“I am not setting out to be the pioneer, but I definitely want change,” the Phoenix Mercury star says at the espnW: Women + Sports Summit
WNBA star Brittney Griner broke barriers when she became the first openly gay athlete to be endorsed by Nike, and on the eve of Saturday’s National Coming Out Day, she discussed why her $1 million contract is opening doors for the LGBT sports community.
“It was really important to partner with Nike as I believe in what they are doing,” Griner told TheWrap at the 5th annual espnW: Women + Sports Summit in Dana Point, Calif., explaining that she wouldn’t work with a brand that didn’t support LGBT athletes.
Nike recently launched its 2014 #BETRUE Collection celebrating the LGBT community with rainbow-colored collection of sports shoes and T-shirts. Meanwhile, the WNBA tipped off Pride in June, a national platform celebrating inclusion and equality, and fighting bias.
The 6-foot-8 Phoenix Mercury center said she would love to work with Pride partner Cover Girl. “I am not their target market but I could do with some help putting on eyeliner and mascara,” said Griner, who will be getting made up for her upcoming wedding to fellow WNBA player Glory Johnson next May.
Earlier Thursday, Griner was joined on stage at the St. Regis Monarch Beach Resort in Dana Point, Calif. by espnW columnist Kate Fagan, Wasserman Media Group VP Lindsay Kagawa Colas and professor Nefertiti Walker, for a Jeremy Schaap-moderated panel called Breaking Barriers in Women’s Sports.
“I am not setting out to be the pioneer, but I definitely want change so I guess it puts me in those pioneer shoes,” Griner said.
ESPN reporter Schaap asked Griner if her fans just related to her sexuality.
“It is everybody; I am all about who you are — whether you’re gay, straight or transgender. Being true to yourself and giving your authentic self,” she explained.
Discussing the importance of the Nike deal, Fagan said: “Being first in the space is smart, that is always so difficult to navigate. There are lot of people in women’s sports who can’t say the word lesbian without fainting.”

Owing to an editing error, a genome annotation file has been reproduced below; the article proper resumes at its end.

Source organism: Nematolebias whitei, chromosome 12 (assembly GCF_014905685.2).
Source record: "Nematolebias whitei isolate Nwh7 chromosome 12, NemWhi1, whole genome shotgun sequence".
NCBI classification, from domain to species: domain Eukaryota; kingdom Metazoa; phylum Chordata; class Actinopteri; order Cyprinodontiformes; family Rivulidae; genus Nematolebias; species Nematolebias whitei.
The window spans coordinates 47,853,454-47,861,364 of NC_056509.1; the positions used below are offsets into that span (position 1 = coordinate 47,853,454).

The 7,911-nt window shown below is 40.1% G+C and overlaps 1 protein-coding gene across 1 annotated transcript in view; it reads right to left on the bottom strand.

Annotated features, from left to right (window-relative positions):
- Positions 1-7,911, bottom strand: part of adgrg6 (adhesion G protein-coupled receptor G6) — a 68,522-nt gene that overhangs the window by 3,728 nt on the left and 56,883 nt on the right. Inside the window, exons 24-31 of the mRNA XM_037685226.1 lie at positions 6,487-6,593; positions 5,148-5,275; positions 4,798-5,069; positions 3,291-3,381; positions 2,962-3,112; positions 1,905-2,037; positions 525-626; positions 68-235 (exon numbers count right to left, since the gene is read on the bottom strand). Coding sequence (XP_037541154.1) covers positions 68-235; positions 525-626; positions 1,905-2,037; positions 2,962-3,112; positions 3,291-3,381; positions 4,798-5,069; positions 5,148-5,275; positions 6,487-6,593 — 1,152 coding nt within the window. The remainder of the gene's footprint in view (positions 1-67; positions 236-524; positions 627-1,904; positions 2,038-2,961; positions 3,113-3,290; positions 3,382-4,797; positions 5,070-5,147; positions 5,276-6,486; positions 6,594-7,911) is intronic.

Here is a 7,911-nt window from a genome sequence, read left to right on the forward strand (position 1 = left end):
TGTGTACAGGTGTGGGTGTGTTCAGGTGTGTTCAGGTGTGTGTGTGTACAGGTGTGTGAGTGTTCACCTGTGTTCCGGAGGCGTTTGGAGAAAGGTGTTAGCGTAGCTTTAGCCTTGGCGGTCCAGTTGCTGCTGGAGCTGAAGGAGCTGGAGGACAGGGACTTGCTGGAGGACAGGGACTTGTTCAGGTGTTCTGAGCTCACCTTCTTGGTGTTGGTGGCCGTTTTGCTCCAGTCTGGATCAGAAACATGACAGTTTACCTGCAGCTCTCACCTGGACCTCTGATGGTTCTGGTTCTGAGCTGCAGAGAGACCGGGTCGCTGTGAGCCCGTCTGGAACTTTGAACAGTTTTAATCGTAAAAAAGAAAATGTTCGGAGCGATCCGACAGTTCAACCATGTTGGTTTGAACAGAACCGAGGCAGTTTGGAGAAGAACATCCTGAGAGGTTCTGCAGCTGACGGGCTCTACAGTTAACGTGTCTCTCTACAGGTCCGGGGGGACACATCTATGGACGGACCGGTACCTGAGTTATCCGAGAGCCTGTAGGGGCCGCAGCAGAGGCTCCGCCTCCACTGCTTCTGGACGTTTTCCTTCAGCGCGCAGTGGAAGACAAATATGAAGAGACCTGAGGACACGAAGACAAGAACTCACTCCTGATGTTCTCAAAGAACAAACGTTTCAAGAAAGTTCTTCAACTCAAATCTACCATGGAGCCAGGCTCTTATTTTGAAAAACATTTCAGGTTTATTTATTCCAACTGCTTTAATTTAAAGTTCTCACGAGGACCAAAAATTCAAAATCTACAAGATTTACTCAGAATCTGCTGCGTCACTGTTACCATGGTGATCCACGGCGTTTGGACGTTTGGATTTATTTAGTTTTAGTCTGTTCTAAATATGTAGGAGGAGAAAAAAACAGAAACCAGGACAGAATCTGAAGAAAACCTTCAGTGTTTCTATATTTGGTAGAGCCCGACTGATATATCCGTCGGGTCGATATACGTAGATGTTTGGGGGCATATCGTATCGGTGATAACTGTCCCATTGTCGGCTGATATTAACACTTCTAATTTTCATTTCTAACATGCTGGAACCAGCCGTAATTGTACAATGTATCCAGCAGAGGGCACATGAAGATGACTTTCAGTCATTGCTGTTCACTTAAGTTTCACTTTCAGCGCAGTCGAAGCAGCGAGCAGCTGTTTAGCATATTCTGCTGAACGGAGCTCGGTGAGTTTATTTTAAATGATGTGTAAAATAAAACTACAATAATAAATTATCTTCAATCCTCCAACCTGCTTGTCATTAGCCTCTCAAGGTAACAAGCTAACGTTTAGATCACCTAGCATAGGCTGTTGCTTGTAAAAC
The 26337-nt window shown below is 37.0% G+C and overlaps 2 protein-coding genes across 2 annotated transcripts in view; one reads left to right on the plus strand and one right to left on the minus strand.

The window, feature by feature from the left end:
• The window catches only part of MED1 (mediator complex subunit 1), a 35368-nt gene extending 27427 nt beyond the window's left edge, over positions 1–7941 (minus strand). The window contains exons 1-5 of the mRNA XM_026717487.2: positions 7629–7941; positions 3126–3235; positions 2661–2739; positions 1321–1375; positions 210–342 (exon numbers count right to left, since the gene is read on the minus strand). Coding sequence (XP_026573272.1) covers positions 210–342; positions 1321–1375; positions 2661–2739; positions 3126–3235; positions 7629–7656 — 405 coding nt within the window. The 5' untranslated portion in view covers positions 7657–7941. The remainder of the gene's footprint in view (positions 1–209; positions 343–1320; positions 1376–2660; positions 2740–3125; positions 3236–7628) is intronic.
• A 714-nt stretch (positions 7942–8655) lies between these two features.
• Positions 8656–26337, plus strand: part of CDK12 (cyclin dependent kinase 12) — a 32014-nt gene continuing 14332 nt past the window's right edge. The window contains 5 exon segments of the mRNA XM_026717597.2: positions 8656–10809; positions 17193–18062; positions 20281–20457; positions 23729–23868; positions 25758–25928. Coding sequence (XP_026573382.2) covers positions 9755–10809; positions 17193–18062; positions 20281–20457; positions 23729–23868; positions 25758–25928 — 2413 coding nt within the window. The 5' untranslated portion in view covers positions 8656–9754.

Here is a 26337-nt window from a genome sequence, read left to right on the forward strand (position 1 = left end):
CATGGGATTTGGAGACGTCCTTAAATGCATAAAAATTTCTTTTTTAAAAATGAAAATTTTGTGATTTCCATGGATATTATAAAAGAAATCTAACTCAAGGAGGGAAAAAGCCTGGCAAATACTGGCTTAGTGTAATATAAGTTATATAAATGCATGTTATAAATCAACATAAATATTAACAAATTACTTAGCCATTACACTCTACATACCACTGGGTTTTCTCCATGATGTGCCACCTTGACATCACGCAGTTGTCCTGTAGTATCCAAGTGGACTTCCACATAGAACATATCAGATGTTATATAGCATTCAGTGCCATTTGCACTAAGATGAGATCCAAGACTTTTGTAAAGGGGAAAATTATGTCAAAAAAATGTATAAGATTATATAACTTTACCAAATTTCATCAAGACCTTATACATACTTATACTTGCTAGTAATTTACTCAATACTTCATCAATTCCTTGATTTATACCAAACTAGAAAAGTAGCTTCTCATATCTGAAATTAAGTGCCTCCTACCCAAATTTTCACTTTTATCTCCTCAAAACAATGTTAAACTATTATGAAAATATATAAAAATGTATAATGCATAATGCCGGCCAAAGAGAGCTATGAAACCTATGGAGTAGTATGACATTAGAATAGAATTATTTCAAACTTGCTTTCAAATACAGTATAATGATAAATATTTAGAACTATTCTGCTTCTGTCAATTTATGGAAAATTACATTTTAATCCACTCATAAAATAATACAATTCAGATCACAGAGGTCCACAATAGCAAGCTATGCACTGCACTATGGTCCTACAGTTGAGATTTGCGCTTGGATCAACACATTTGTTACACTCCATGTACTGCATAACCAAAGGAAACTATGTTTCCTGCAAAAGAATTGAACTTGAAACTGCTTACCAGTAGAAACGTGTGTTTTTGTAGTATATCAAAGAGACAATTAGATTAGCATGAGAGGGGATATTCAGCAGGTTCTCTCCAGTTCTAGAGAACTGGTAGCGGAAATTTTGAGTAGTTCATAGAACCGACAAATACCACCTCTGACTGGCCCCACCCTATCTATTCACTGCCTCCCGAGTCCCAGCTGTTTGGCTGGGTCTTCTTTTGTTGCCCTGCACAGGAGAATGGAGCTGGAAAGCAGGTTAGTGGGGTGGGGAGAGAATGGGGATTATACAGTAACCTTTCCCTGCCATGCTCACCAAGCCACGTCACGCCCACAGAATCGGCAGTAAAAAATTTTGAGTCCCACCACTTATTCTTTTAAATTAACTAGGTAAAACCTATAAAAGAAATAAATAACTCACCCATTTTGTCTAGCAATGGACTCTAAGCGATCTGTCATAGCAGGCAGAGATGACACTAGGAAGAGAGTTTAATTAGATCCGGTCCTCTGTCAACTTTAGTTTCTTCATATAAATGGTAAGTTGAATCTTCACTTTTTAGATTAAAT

Kagawa Colas said more brands need to follow Nike’s lead.
“Women are leaving sports to work for Fortune 500 companies because they have more open LGBT policies,” she said. “Nike saw it worked and realized they can use it outside of their brand. This is going to be the norm. People are going to be marketing to the LGBT segment like they are with the Hispanic or African-Americans.”
Fagan added, “Things are moving so quickly in this space. As of this week, in 30 states it is legal for gay marriage. What is the next milestone?”
Griner said the sports world has come a long way in removing barriers.
“It is easier now; 10 years ago it wasn’t easy to come out,” she said. “I remember going to a game and it wasn’t a friendly atmosphere. Now you see lesbian families, gay families, with the pride nights — I give a lot of credit to the WNBA. I want to see what is next and what we’re going to do.”
Griner is no stranger to prejudice, and she’s talked openly about being bullied. “I wasn’t 6-foot-8 when I was three, but I was definitely different. Even now I am being bullied on social media,” she said. “Now I am at a stage where I am so comfortable with myself that it doesn’t phase me.”
The 23-year-old made a profitable move to play in China during the WNBA’s offseason. Though she didn’t act differently, she was well aware of the cultural change in attitude.
“I was definitely myself, but I had teammates who were gay and lesbian, it wasn’t talked about. After a few months they opened up and said they were gay, but it’s not talked about there,” Griner said.
Schaap asked Griner if she was closeted, would she still be as marketable? Kagawa Colas responded no, as the basketball star’s strength is in how she overcomes challenges.
“She has a lot of fans who want to have sex with her,” Kagawa Colas said. “Brittney is very sexy! A lot of women love that she is herself and is embracing her sexiness. There is nothing less sexy than someone who is not themselves. Brittney would make zero dollars if she was something else off the court.”
Fagan added that while NFL player Michael Sam might face homophobia, “Brittney occupies this inner sanctum in space — she is facing all these ‘isms’ that no other athlete embodies. She is one of the most important athletes who exist in this age.”
Later in the day, Griner gave Little League baseball sensation Mo’ne Davis advice on her newfound fame, with the 13-year-old telling TheWrap, “We talked about sneakers.”